‘People were screaming at their TVs’
The story was so unbelievable it couldn't have been real - and yet it was.
Two people sitting on a bench in the town square of an English city start to fit, before collapsing on the ground. Emergency services swarm to the scene, and while the father-and-son were taken by ambulance to a hospital, police searched their home.
Within a day, a major incident had been declared in Salisbury. Before long, the city of 40,000 people would find themselves at the centre of an international espionage storm involving a former Russian double agent and a deadly foreign bio-attack on British soil.
The 2018 event was quickly dubbed the Skripal Affair - named after the first victims, Sergei and Yulia Skripal, a father and daughter - had all the makings of a John Le Carre story, including CCTV footage of suspected shady spies.
But for journalists-turned-screenwriters Adam Patterson and Declan Lawn, that wasn't the story that interested them.
"When we went down there, like a lot of media around the world, we were aware of the Russian story more than the local story," Patterson told news.com.au. "But the local story was far more inspiring. They were local civil servants and they're not used to dealing with stuff like this.
"Here's a group of people who came together and they saved lives and got themselves and the country through this mess, and we found that to be very inspiring."
Patterson and Lawn had more than a decade's experience working in current affairs and on programs such as Panorama, but saw the dramatic potential in turning the events into a scripted miniseries, positing that the format would allow them to explore the emotional experience more than a docuseries.
The miniseries, Salisbury Poisonings, starts on SBS on Monday night and airs over four consecutive nights. Starring Anne-Marie Duff, Rafe Spall, MyAnna Buring and Mark Addy, it's a dramatic exploration of the local response to an unprecedented event.
Duff plays Tracy Daszkiewicz, the then head of public health for Wiltshire, the county in which Salisbury is located. It's up to her to contain a biological threat, later confirmed to be nerve agent Novichok, and save the people in her community from a deadly contaminant you can't see.
When Patterson and Lawn were writing the series, and consulting with the real-life people, including Daszkiewicz and police officer Nick Bailey who was hospitalised due to exposure, they could never have conceived of the resonance Salisbury Poisonings would have in 2020.
The similarities between the people of Salisbury trying to manage a public health crisis in 2018 with the COVID-19 outbreak of 2020 were glaring.
"It is eerily similar," Patterson said. "When we interviewed Tracy, she was telling us about contact tracing, she had to talk us through it, how it works. There was no way we would know that months later, when the show went out, it would be lingo on everyone's lips."
Lawn added: "When she told us about PPE, we would say, 'What's PPE, what are you talking about?'. Then all of a sudden, these phrases we had been educated in, everyone on Earth became aware of them. It was very bizarre."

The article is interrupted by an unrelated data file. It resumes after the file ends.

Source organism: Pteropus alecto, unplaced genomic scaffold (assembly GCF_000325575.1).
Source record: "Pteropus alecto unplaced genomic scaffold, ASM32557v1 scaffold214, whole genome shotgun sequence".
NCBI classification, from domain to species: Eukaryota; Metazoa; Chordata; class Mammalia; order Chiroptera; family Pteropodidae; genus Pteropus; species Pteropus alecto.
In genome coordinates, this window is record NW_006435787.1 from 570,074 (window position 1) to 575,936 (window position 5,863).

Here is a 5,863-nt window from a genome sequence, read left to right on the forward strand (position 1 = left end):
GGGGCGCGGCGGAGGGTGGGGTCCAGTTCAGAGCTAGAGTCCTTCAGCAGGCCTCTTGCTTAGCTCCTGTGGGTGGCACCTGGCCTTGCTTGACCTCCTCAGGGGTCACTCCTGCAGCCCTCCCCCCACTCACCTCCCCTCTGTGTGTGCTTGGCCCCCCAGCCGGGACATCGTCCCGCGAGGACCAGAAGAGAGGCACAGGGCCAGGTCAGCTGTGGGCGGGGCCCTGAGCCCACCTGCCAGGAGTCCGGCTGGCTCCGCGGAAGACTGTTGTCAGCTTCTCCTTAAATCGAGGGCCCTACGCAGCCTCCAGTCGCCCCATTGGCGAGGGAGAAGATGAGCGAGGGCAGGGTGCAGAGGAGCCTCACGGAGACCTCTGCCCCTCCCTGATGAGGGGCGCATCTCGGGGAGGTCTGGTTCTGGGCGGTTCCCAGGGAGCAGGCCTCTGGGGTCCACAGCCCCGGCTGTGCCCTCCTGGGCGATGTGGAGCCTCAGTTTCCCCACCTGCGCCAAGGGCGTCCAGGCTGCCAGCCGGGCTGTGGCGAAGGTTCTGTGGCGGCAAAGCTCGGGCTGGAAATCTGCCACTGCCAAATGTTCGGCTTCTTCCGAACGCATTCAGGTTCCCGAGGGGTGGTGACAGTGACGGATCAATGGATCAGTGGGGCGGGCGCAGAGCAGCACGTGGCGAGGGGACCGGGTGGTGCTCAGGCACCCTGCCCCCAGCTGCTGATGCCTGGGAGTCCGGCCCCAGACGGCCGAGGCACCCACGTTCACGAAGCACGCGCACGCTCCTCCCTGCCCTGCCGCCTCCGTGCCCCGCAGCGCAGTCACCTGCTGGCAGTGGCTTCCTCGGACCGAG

When the series aired in the UK in June, there was a particular scene in the first episode that had audiences on edge.
Nick Bailey (Spall) was the detective who had entered the Skripal's home. By the time he arrived home the next morning, he was sweaty and run-down. In the scene, Nick is tinkering in the kitchen, making tea for himself and his wife, touching all the surfaces. He even put his finger on the rim of a mug.
Knowing what we know now, in this era of heightened hand hygiene, Nick's actions are anxiety inducing. And that's exactly how people watching at home responded.
"People on social media were saying 'Don't touch the kettle, don't touch the lampshade!'," Patterson said, laughing. "He's touching stuff, he's carrying an invisible contaminant and it's going to hurt his family.
"When we wrote it, we thought it was quite subtle, wondering if people are even going to understand what's going on in that scene. Of course, now everyone is so conscious.
"Now they're screaming at their TVs!".
Patterson and Lawn said they were extremely cognisant of how recent the traumatic events were for the people whose stories they depict, working closely with those featured to ensure the series would do justice to their experience.
The choice to focus on the people of Salisbury, a community under enormous pressure, was driven by their own personal experiences growing up in Northern Ireland.
"We both grew up there during the conflict and it was a society that was completely wracked by a lot of violence and chaos," Lawn explained. "The thing we saw growing up was the only thing people had was their family and their communities to stand against that chaos.
"We have always had that impulse as writers not to tell stories about grand murders or the big players, but what it's like for a community to be involved in a terrible situation."
It's those singular human experiences that Salisbury Poisonings, a very grounded drama, focuses on.
Lawn added: "Heroes are not always men with guns in foreign countries shooting people. Heroes are people who stand on the walls here and keep us safe. Adam and I watched with morbid fascination for months with corona unfolding and we couldn't believe the coincidences and the resonance of what was happening, and the story we were telling."
Salisbury Poisonings start on SBS and SBS On Demand on Monday, August 24 at 8.30pm
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Originally published as 'People were screaming at their TVs'